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|Articles - June 2012|
|Tuesday, May 29, 2012|
Page 4 of 4
Defining an eco-district
An eco-district is more a way of thinking about environmentally sustainable practices than a physically transformed space.
At first blush, the term seems to suggest a defined area filled with green spaces, hybrid vehicles, state-of-the-art mass transit systems and green buildings sprouting solar arrays and green roofs. Those could all be elements of an eco-district, but Portland eco-district leaders say the concept is more a way to get businesses, government agencies and residents to agree on a shared set of values centered around sustainability and environmental awareness.
“Eco-districts are a framework,” says Nicole Isle, director of sustainability and planning for green consultant Brightworks’ western region.
In other words, a visitor might not notice much difference between a shopping excursion in an eco-district versus a non-eco-district. But the shopper doesn’t see the food-waste-to-compost initiative undertaken by the area restaurants, or the energy efficient upgrades building owners agreed to implement, or the highly efficient district-wide energy system. The visitor might not even notice that existing park and open spaces now have many more trees busy sequestering carbon.
Most eco-district proposals center around energy efficient buildings and water systems, storm water and run-off improvements, transportation, green spaces, incentives for residents and employees to use mass transit, and food-waste composting.
An eco-district is a neighborhood or other distinct district with a broad commitment to accelerating district scale sustainability, according to the Portland Sustainability Institute. The idea is to create a triple-bottom-line community with the lowest environmental impact and the highest long-term economic and community returns.
At its heart, the eco-district movement is a way to get all the parties in a defined district to agree on measures that lead to the coveted triple bottom line: good for people, the planet and business profits. For more information, visit the eco-district section at pdxinstitute.org.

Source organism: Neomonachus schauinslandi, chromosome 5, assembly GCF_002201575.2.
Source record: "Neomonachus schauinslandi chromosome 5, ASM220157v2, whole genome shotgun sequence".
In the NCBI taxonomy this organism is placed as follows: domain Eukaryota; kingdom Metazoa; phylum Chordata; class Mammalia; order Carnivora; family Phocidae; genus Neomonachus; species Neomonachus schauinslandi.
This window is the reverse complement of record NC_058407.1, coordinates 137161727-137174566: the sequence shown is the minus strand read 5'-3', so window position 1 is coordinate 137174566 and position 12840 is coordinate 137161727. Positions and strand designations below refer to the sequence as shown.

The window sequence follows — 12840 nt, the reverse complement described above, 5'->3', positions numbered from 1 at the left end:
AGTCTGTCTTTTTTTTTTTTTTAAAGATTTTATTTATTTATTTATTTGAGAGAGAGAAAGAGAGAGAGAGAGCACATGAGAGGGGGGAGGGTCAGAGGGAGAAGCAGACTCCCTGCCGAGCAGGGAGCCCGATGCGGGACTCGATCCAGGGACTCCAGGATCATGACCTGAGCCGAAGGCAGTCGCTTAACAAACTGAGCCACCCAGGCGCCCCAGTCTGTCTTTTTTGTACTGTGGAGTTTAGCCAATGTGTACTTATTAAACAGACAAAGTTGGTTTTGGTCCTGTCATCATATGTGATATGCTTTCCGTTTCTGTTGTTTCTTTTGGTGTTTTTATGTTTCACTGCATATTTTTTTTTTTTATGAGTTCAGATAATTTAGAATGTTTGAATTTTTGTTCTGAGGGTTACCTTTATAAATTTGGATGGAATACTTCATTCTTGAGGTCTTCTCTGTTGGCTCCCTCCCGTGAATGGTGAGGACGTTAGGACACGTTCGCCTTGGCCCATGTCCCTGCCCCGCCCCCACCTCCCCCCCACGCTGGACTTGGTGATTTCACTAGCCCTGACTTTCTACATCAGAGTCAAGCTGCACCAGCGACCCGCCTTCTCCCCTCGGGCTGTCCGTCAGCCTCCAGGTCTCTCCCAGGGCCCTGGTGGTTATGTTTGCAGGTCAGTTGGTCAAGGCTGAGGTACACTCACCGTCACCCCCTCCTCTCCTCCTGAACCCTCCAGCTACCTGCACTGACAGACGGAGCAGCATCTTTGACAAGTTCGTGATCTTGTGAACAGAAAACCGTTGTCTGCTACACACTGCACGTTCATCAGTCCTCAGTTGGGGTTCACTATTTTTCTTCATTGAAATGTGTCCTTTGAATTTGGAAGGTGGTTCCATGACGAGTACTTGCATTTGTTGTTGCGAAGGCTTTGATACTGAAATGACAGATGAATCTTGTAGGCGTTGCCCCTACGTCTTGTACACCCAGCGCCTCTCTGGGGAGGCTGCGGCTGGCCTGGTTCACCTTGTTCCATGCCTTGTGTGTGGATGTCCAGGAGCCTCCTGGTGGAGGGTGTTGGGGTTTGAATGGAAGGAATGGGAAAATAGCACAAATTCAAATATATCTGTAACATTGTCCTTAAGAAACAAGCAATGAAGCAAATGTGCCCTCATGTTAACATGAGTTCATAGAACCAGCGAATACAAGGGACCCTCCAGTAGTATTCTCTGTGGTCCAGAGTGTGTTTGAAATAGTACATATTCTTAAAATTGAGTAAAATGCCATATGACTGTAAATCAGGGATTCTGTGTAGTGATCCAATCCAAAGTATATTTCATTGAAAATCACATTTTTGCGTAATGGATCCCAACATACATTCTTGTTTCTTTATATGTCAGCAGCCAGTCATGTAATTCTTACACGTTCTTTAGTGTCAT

Thursday, July 24, 2014
BY LINDA BAKER | OB EDITOR
Remember the naysayers? Those who called the South Waterfront aerial tram a boondoggle? Those who rejoiced at the massive sell off of luxury condos at the John Ross and Atwater Place?
Monday, June 30, 2014
Oregon Business magazine won two silver awards for excellence in writing in the National American Society of Business Publication Editors Western region competition.
Thursday, June 26, 2014
BY ERIC FRUTS | OB BLOGGER
Last year, the housing market in Oregon—and the U.S. as a whole—was blasting off. The Case-Shiller index of home prices ended the year 13% higher than at the beginning of the year. But, was last year a blip, or a trend?
Thursday, May 29, 2014
BY LINDA BAKER
Remember mood rings? A team of scientists at Oregon State University has designed what might be considered a 21st-century analog of the ’70s jewelry fad: a bracelet that reveals one’s exposure to pollutants.
Thursday, May 29, 2014
BY LEE VAN DER VOO
A forest collaboration saves the Rough & Ready Lumber Company.
Friday, July 18, 2014
BY JASON NORRIS | OB GUEST CONTRIBUTOR
Back in May, we shared a common Wall Street quote about investing, “Sell in May and go away.” Fast forward to July and the most common question we have been getting from clients is, “When is the market pullback going to occur?”
Thursday, July 24, 2014
BY CLIFF HOCKLEY | OB GUEST CONTRIBUTOR
With the increasing retirements of Baby Boomers, a massive real estate shift has created a significant increase in demand for NNN properties. The result? Increased demand has triggered higher prices and lower yields.
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